Rod-Kohi or hill torrent cultivation is a unique system of agriculture being practiced in all the four provinces. In NWFP, D.I.Khan tract represents the major part of the system fed by five large tributaries locally named as "Zams." In Punjab, a significant portion of the system falls in the districts of D.G.Khan, Rajanpur, and Jampur. In Balochistan, this system falls in the areas of Barkhan, Musakhail, Loralai, Zhob, Bolan, and Lasbella. In Sindh province, the system is spread in Dadu & Larkana district (Kirthar range). The largest area under the regime of agriculture lies in Balochistan.

Spate Irrigation is a traditionally used system for diverting hill torrents into cultivable command areas for growing seasonal crops. Extreme events of floods and droughts characterize the farming system. It usually entails the construction of an earthen diversion weir across the torrent with an extensive channel on one or both sides of the river to convey floodwater across vast distances. These earthen diversion structures and water conveyance system has traditionally been constructed by the beneficiaries/communities themselves, making use of traditional technology. Farmers construct field by making embankments from 3 to 6 feet (1.8 m) high to store the water depending upon the soil type, share in water, and various other factors. Upon drying, crops are sown, which thrive on the moisture stored in the soil. There is no further irrigation except rains if any occurs. The economic significance of Rod-Kohi Irrigation agriculture is centered on subsistence agriculture and livestock raising, which are the primary sources of income. Another aspect of the Spate Irrigation System of Rod-Kohi areas is the occurrence of the perennial water (known as Kalapani), which is available throughout the year in the upper reaches. It contributes significantly to sustainable farming in the area and used for high-value crops like fodder, fruits, and vegetables. The development potential in Rod-Kohi Hill torrent areas is listed below.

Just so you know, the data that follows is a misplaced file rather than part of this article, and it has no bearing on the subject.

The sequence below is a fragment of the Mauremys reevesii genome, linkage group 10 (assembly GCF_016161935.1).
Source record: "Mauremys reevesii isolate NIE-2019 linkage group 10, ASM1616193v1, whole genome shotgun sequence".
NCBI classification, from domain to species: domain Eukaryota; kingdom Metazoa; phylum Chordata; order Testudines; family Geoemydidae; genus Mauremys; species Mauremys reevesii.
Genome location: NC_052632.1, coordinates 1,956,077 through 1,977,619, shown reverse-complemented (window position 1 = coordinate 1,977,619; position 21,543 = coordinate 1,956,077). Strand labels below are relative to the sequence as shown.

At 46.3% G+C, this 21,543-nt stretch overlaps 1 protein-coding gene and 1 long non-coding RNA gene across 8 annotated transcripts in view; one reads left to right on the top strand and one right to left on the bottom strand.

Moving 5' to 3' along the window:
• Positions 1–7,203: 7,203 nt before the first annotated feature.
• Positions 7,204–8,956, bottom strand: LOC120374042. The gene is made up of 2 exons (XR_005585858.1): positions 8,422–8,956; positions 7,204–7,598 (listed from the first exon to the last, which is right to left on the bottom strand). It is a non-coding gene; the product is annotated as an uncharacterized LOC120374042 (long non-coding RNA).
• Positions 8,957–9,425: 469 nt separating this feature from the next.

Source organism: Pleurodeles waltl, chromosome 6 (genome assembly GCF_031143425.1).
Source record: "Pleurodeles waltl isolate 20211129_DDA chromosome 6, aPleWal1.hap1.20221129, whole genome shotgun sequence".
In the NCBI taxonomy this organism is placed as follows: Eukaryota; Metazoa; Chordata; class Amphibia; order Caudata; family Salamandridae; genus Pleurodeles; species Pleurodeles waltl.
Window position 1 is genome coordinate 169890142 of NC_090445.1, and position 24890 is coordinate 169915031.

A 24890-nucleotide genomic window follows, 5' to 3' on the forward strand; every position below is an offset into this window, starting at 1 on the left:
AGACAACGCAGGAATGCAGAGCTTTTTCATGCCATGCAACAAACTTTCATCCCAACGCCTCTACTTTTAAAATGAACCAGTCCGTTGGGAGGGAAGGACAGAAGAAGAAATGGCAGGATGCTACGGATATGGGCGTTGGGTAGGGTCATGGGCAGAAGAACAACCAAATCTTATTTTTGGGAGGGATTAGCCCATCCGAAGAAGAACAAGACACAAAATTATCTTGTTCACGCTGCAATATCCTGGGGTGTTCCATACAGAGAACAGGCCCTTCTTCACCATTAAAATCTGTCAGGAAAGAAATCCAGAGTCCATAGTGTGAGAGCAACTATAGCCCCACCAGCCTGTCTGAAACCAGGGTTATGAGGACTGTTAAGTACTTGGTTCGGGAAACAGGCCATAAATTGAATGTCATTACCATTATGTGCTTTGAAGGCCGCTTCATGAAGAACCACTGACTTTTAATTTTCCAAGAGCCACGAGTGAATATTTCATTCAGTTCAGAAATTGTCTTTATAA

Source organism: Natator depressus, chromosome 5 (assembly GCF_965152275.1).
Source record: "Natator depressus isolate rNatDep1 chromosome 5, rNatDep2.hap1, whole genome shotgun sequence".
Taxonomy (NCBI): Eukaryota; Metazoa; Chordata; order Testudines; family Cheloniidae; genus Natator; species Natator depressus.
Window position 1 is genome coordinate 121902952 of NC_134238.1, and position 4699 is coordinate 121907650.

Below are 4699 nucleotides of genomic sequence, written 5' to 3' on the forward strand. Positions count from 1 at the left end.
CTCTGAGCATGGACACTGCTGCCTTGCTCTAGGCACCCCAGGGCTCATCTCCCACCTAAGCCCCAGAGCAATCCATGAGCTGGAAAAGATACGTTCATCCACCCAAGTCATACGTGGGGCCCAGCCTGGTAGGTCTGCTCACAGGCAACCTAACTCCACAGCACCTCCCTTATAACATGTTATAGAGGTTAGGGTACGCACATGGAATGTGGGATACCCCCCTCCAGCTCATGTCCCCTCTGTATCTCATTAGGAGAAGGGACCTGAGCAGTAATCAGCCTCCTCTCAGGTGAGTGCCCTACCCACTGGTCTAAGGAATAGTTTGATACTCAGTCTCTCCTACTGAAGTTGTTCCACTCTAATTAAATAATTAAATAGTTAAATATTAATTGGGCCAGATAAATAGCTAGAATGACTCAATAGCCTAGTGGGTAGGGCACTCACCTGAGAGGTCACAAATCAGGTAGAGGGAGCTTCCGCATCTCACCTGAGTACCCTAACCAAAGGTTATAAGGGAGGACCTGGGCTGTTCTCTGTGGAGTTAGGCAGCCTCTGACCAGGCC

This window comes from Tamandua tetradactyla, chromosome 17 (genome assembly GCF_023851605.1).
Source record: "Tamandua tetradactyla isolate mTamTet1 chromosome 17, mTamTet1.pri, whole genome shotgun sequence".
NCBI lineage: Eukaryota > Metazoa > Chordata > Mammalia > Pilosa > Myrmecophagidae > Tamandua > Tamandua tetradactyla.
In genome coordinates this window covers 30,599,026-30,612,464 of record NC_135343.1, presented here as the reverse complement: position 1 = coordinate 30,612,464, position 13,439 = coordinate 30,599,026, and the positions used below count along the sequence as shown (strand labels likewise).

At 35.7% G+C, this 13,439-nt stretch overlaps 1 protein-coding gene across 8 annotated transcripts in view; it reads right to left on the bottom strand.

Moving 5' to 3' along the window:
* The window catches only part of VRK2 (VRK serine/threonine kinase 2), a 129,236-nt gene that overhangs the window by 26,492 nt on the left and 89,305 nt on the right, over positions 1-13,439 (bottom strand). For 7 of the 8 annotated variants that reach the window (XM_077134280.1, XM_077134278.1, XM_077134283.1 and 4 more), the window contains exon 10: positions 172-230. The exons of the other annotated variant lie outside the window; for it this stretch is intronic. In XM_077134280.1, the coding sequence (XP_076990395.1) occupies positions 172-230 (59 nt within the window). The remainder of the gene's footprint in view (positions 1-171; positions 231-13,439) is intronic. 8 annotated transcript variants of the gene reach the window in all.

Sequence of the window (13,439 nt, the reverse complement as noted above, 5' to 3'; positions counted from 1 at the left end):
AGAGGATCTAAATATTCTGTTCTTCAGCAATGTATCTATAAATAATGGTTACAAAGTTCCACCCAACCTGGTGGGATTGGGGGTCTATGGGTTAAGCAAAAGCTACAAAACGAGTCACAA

In July 2015, due to the heavy rains caused floods in the town. Rajanpur district was badly affected by these flash floods.[10] In Rajanpur, flood water came from Koh Sultan and Shacher torrent (rivulet). This floodwater hit the different union councils of Rajanpur. Hundreds of houses were damaged fully and partially, and inhabitants had to spend time under the open sky. The displaced people have sought shelter in streets and other public buildings and around their chaks (villages).

Table of affected union councils (UCs) with current population and damage caused by the 2015 flood.

No. Population District/ Tehsil/ U/C Damage
01 34886 Rajanpur, Jahanpur Fully
02 34886 Fatih Pur Partially
03 22745 Jam Pur Hajji Pur Partially
04 30978 Rojhan Umer Kot Fully
05 20478 Daajil Tal Shuamili Partially
06 19456 Dajil Buriri wala Partially
07 21568 Daajil Noshira Gherbi Partially
08 23789 Daajil Noor Pur Partially


In assessment and initial findings from the flood-affected district Rajan Pur show that 04 union councils were destroyed U/C Jahan Pur, U/C Fatih Pur, U/C Hajji Pur, and Umer Kot U/C. There was an urgent need for non-food items (NFIs), including mattresses, mosquito nets, kitchen utensils, fuel for daily cooking, and hygiene kits. Yearly food stock was almost washed away, while livestock suffered considerable loss. Affected people faced critical conditions and had suffered economically for at least one whole year as their crops were damaged on a large scale. According to the effects, flood was more massive than the one, some 40 years ago.